Abstract: Organic production systems are based on specific and precise standards of production, agro pursuing the best, easy to sustain in terms of social, environmental and economic. "Organic" is a labeling term that denotes products produced under organic production standards and certified by a legally constituted body or authority in this regard. The main purpose of organic agriculture is to optimize the health and productivity of interdependent communities of soil, plants, animals and humans. In 2010, the continent with the largest cultivated area of organic Australia / Oceania, over 12.1 million ha up to 299,884 hectares in 2005, followed by Europe with 10.0 million hectares to 3.08 hectares in growth compared to 2005, Latin America - 8.39 million ha to 2.58 million hectares up to 2005, Asia - decreasing by 2.7 million hectares to 115,281 hectares in 2005, North America - 2.6 million ha up to 453,399 hectares in 2005 and Africa - about 1.07 million ha up 185,325 hectares compared to 2005. Global sales of organic food and beverages grow in an accelerated rhythm, reaching 63 billion USD in 2011. The market expanded more three-fold between 2000 and 2011, from 17.9 billion USD to 63 billion USD reaching. The organic demand is concentrated in North America and Europe, these two regions comprising 96% of the global revenues. The European organic food and beverage market is the largest and most complex in the world, evaluated at 28 billion USD in 2010. Sales of organic products and beverages in North America continues to grow, retail sales were estimated at 17.3 billion USD in 2006, 23 billion USD in 2008, 26.3 billion USD in 2009, and in 2010 reached to 28.6 billion USD. Asian market in 2006, retail sales were around 780 million USD, and in 2009 reached about 1 billion USD. Latin America is a major producer and exporter of organic products, however internal markets are beginning to slowly develop. Almost all organic food production in Africa is for the export market. As organic food production continues to rise across the globe, some sectors are expected to experience overproduction.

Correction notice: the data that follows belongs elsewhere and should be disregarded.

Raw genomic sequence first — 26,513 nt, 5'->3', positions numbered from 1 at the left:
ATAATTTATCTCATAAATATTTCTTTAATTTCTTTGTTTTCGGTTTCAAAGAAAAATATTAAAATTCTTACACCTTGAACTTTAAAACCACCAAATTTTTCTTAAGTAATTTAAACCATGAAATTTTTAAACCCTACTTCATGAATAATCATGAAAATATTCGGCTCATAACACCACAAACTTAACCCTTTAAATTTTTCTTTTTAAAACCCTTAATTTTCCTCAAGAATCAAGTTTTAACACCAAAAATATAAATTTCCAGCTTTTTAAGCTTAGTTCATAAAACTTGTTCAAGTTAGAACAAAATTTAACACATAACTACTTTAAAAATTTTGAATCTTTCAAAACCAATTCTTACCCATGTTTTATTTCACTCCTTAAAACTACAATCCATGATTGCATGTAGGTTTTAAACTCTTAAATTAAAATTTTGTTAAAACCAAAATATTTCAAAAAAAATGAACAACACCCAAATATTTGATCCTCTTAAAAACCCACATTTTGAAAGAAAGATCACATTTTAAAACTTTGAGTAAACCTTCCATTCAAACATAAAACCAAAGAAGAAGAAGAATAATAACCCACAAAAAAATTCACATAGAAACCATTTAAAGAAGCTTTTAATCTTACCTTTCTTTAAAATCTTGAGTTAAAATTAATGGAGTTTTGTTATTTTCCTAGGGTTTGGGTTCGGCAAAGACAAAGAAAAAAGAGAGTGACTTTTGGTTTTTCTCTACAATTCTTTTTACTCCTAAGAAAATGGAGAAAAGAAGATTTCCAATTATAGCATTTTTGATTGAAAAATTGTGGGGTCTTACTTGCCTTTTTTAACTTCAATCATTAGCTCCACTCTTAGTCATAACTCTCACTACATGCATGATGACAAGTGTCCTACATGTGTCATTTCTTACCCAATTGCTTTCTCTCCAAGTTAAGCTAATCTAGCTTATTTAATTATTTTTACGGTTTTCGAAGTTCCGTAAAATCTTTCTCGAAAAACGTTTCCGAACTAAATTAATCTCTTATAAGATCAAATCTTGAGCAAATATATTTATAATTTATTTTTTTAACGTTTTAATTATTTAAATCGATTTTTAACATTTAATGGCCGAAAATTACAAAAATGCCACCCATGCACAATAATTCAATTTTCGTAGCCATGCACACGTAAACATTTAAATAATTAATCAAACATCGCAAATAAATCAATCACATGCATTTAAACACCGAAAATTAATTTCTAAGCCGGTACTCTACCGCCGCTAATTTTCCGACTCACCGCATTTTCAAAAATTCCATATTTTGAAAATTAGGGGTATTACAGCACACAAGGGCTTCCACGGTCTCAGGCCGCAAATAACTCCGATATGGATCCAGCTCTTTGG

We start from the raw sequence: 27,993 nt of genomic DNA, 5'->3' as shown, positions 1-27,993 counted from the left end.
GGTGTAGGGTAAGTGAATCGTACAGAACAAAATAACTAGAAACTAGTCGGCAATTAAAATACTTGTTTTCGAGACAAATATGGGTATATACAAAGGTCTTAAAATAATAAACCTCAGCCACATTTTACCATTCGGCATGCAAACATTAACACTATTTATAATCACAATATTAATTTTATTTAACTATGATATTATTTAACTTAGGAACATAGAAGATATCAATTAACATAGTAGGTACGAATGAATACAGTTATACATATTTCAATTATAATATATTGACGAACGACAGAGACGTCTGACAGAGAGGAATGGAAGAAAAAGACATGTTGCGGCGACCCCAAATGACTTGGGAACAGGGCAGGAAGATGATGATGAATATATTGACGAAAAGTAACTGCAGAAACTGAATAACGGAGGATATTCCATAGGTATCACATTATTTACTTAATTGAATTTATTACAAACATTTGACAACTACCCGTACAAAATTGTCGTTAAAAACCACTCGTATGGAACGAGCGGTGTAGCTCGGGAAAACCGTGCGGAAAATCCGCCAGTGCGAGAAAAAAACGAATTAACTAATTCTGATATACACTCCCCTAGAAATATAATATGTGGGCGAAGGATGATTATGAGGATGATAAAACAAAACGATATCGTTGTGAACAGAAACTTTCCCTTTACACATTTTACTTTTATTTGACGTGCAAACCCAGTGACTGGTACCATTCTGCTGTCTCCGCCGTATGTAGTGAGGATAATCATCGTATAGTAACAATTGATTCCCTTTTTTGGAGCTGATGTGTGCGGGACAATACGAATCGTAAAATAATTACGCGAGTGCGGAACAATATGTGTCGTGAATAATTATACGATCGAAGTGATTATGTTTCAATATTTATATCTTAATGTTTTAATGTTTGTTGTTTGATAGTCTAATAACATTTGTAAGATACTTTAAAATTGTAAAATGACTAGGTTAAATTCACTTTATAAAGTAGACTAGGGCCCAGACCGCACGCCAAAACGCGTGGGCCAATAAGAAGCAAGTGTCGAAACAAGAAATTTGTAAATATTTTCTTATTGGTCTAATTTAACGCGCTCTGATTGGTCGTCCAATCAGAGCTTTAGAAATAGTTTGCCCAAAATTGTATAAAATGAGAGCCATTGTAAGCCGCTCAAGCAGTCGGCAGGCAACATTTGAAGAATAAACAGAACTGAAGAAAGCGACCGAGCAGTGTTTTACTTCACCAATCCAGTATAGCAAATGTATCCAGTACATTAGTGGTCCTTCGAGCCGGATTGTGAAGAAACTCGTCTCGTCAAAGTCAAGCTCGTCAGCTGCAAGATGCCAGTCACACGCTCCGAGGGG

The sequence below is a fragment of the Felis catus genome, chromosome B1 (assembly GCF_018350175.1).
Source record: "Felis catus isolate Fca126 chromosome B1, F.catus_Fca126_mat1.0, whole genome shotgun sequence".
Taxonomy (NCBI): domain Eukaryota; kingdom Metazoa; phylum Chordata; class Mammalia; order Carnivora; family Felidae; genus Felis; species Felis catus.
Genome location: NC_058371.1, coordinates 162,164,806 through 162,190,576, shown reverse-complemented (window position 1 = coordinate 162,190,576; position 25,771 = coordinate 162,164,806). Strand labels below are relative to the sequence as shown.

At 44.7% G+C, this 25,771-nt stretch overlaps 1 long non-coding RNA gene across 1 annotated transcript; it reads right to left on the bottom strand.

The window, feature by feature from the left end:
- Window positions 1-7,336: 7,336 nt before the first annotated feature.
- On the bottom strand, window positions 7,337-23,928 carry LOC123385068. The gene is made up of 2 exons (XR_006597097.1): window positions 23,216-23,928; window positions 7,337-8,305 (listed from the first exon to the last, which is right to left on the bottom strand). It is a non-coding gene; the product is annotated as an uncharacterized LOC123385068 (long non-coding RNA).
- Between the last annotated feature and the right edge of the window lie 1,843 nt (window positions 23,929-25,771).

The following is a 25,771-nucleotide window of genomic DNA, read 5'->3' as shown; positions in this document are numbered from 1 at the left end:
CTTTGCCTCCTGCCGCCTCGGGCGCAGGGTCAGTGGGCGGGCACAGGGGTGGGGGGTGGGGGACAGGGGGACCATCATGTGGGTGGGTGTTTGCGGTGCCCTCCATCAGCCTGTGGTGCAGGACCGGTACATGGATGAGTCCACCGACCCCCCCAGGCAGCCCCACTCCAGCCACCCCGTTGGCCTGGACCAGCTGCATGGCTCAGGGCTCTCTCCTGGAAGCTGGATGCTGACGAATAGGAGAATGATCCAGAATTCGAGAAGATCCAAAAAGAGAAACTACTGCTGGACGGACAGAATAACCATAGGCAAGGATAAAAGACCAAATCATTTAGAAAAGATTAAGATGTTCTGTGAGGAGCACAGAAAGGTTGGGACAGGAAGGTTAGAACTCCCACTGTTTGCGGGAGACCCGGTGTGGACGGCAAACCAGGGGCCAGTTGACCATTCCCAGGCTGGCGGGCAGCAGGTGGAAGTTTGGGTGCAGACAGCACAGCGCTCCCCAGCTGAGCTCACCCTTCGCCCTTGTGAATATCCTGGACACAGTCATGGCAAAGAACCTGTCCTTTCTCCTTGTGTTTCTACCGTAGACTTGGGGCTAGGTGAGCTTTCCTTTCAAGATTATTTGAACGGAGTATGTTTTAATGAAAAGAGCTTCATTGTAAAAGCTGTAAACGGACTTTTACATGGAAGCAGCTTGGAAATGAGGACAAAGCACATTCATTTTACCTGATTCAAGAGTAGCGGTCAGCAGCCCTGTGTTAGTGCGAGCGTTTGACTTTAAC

Reference: Orboi, M. (2013). Aspects regarding the evolution of the organic food market in the world. Research Journal Of Agricultural Science 45(2): 201-209. Available online at http://www.cabdirect.org/abstracts/20143012874.html;jsessionid=8EC504FB63BC9A8434741D9081C53EEC